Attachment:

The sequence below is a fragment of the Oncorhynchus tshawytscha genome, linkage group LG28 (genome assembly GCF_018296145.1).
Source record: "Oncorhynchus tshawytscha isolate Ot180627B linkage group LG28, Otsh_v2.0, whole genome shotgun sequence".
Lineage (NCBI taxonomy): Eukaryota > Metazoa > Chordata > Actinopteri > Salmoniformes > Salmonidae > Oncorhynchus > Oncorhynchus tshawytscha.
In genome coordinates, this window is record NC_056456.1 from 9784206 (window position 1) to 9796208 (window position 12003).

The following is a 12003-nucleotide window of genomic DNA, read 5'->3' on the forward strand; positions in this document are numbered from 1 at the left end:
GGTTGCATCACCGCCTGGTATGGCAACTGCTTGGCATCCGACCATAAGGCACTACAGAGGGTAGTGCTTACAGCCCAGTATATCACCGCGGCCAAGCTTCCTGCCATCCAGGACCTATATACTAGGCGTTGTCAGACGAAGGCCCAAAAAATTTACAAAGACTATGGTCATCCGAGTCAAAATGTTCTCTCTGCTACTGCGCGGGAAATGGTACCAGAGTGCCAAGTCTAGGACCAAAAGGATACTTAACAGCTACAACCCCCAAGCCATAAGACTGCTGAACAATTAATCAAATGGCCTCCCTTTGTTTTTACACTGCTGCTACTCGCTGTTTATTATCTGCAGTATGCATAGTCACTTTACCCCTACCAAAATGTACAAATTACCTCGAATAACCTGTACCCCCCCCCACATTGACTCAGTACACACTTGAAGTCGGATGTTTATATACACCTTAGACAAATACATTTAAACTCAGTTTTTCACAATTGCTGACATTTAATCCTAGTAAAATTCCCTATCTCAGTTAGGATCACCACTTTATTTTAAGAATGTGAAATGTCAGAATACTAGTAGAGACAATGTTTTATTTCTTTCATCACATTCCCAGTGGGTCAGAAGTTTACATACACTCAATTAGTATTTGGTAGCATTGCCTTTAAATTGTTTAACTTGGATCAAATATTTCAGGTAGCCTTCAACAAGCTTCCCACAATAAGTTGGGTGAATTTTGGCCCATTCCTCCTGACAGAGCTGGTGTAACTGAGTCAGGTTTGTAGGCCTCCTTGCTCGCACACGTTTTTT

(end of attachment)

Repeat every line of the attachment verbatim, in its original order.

The sequence below is a fragment of the Oncorhynchus tshawytscha genome, linkage group LG28 (genome assembly GCF_018296145.1).
Source record: "Oncorhynchus tshawytscha isolate Ot180627B linkage group LG28, Otsh_v2.0, whole genome shotgun sequence".
Lineage (NCBI taxonomy): Eukaryota > Metazoa > Chordata > Actinopteri > Salmoniformes > Salmonidae > Oncorhynchus > Oncorhynchus tshawytscha.
In genome coordinates, this window is record NC_056456.1 from 9784206 (window position 1) to 9796208 (window position 12003).

The following is a 12003-nucleotide window of genomic DNA, read 5'->3' on the forward strand; positions in this document are numbered from 1 at the left end:
GGTTGCATCACCGCCTGGTATGGCAACTGCTTGGCATCCGACCATAAGGCACTACAGAGGGTAGTGCTTACAGCCCAGTATATCACCGCGGCCAAGCTTCCTGCCATCCAGGACCTATATACTAGGCGTTGTCAGACGAAGGCCCAAAAAATTTACAAAGACTATGGTCATCCGAGTCAAAATGTTCTCTCTGCTACTGCGCGGGAAATGGTACCAGAGTGCCAAGTCTAGGACCAAAAGGATACTTAACAGCTACAACCCCCAAGCCATAAGACTGCTGAACAATTAATCAAATGGCCTCCCTTTGTTTTTACACTGCTGCTACTCGCTGTTTATTATCTGCAGTATGCATAGTCACTTTACCCCTACCAAAATGTACAAATTACCTCGAATAACCTGTACCCCCCCCCACATTGACTCAGTACACACTTGAAGTCGGATGTTTATATACACCTTAGACAAATACATTTAAACTCAGTTTTTCACAATTGCTGACATTTAATCCTAGTAAAATTCCCTATCTCAGTTAGGATCACCACTTTATTTTAAGAATGTGAAATGTCAGAATACTAGTAGAGACAATGTTTTATTTCTTTCATCACATTCCCAGTGGGTCAGAAGTTTACATACACTCAATTAGTATTTGGTAGCATTGCCTTTAAATTGTTTAACTTGGATCAAATATTTCAGGTAGCCTTCAACAAGCTTCCCACAATAAGTTGGGTGAATTTTGGCCCATTCCTCCTGACAGAGCTGGTGTAACTGAGTCAGGTTTGTAGGCCTCCTTGCTCGCACACGTTTTTT